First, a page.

8). Through all the pain, exhaustion, and anxiety, you’ll love every minute of it.
There is no other human experience that can compare to creating another human, and then providing all the nutrition your child needs to survive. It’s empowering beyond words.
And as you wince in pain, you’ll find yourself soothing your child, rubbing his head, stroking his cheek, watching his funny expressions. My little boy occasionally gets a bit aggressive, slapping my breast, whipping his head back and forth, and making little grunting noises. I liken it to a terrier fighting with the mailman’s pant leg.
Even though I was tired, and sometimes wanted to sit and read a book for an hour by myself, or go to a yoga class and decompress, I knew there will be plenty of time for that in the future. At the time, he, and the bond we were building, was the most important thing.
Recommended Reading on the Benefits of Breastfeeding:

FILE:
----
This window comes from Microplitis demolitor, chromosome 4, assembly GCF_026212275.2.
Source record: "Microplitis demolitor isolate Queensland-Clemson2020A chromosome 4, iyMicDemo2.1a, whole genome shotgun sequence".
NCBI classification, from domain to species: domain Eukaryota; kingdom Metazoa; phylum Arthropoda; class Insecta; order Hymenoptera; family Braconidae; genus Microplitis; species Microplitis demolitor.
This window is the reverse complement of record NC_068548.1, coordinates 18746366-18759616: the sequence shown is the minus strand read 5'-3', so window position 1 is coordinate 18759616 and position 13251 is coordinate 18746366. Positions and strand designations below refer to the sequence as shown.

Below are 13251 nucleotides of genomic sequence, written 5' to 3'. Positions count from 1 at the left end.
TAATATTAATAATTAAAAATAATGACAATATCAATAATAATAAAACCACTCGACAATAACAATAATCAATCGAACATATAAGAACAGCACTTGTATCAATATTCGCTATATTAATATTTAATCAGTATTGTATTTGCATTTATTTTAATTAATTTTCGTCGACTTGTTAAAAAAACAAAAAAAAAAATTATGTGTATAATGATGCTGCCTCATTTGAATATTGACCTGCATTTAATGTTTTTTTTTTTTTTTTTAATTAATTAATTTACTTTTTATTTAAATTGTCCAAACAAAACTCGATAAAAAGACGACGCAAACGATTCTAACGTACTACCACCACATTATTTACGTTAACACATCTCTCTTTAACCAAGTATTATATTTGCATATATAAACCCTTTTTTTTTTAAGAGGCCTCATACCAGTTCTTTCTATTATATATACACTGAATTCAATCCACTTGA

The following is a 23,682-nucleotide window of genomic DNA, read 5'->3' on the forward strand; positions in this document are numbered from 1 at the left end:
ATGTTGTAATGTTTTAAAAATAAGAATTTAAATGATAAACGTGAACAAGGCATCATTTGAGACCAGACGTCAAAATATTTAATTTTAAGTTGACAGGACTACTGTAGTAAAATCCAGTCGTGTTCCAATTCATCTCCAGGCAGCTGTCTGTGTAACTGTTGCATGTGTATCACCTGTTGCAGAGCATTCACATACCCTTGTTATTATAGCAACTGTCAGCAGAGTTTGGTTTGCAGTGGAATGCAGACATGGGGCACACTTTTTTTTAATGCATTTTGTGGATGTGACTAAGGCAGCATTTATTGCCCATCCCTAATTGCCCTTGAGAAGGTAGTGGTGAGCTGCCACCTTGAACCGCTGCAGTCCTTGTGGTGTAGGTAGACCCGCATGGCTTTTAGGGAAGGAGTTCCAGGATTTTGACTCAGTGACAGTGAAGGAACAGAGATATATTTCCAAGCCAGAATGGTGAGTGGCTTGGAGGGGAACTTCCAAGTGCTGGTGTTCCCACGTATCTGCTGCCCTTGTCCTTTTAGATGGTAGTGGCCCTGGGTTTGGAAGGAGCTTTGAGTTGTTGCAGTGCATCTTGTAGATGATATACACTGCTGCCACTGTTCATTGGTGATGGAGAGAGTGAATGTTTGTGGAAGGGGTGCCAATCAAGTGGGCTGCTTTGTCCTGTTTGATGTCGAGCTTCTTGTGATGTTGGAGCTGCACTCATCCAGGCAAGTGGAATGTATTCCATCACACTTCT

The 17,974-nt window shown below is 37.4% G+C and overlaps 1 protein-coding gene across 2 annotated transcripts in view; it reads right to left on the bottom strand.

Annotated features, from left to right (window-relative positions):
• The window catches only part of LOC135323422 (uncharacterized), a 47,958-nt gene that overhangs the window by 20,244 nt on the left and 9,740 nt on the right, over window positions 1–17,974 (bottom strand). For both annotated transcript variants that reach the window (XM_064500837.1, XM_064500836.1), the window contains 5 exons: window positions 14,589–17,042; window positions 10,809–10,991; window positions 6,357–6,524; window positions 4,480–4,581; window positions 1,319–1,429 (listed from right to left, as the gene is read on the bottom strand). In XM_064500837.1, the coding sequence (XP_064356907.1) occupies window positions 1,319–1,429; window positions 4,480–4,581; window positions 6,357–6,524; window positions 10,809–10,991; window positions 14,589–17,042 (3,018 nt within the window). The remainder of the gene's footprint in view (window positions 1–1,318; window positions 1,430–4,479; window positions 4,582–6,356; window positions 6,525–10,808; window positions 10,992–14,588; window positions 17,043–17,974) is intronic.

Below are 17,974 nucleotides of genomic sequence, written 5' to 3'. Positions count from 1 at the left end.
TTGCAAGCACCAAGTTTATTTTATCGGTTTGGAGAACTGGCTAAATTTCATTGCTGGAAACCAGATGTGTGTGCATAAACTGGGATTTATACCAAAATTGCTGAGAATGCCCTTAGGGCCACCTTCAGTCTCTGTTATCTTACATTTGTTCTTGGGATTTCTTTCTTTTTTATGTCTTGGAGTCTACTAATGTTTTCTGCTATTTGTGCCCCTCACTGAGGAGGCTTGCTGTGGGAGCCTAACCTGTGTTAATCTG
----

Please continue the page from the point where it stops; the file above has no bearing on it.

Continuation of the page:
For support with breastfeeding, and to find a lactation consultant near you, contact Le Leche League International at http://www.llli.org/
Michelle is an American expat, soaking up the sun in Kuala Lumpur, with her husband Alex and their adorable 8 week old son Xander. As an advocate for healthy eating, Michelle creates inventive, produce-heavy meals that are allergy friendly (peanut & soy free), gluten free, and mostly lactose free. Check out her amazing recipes on her blog, Vitamin Sunshine. If you’re a new mom looking for easy to make, nutrient filled recipes, this blog will have you hooked in no time!